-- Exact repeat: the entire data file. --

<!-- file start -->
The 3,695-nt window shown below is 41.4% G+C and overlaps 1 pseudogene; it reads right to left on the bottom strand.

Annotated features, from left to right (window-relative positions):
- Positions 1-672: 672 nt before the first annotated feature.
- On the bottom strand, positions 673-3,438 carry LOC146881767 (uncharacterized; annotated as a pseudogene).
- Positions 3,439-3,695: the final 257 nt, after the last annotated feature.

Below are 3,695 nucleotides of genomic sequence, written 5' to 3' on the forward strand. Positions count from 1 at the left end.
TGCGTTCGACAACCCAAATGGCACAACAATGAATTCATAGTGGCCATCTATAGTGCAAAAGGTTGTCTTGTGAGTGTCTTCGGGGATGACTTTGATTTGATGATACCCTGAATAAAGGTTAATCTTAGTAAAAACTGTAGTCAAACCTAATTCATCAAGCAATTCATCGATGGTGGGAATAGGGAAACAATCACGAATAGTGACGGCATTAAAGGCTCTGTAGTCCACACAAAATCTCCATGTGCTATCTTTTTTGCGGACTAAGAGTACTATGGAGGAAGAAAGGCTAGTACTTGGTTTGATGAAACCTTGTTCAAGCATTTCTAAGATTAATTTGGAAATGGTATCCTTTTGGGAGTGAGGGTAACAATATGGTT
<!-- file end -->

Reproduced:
The 3,695-nt window shown below is 41.4% G+C and overlaps 1 pseudogene; it reads right to left on the bottom strand.

Annotated features, from left to right (window-relative positions):
- Positions 1-672: 672 nt before the first annotated feature.
- On the bottom strand, positions 673-3,438 carry LOC146881767 (uncharacterized; annotated as a pseudogene).
- Positions 3,439-3,695: the final 257 nt, after the last annotated feature.

Below are 3,695 nucleotides of genomic sequence, written 5' to 3' on the forward strand. Positions count from 1 at the left end.
TGCGTTCGACAACCCAAATGGCACAACAATGAATTCATAGTGGCCATCTATAGTGCAAAAGGTTGTCTTGTGAGTGTCTTCGGGGATGACTTTGATTTGATGATACCCTGAATAAAGGTTAATCTTAGTAAAAACTGTAGTCAAACCTAATTCATCAAGCAATTCATCGATGGTGGGAATAGGGAAACAATCACGAATAGTGACGGCATTAAAGGCTCTGTAGTCCACACAAAATCTCCATGTGCTATCTTTTTTGCGGACTAAGAGTACTATGGAGGAAGAAAGGCTAGTACTTGGTTTGATGAAACCTTGTTCAAGCATTTCTAAGATTAATTTGGAAATGGTATCCTTTTGGGAGTGAGGGTAACAATATGGTT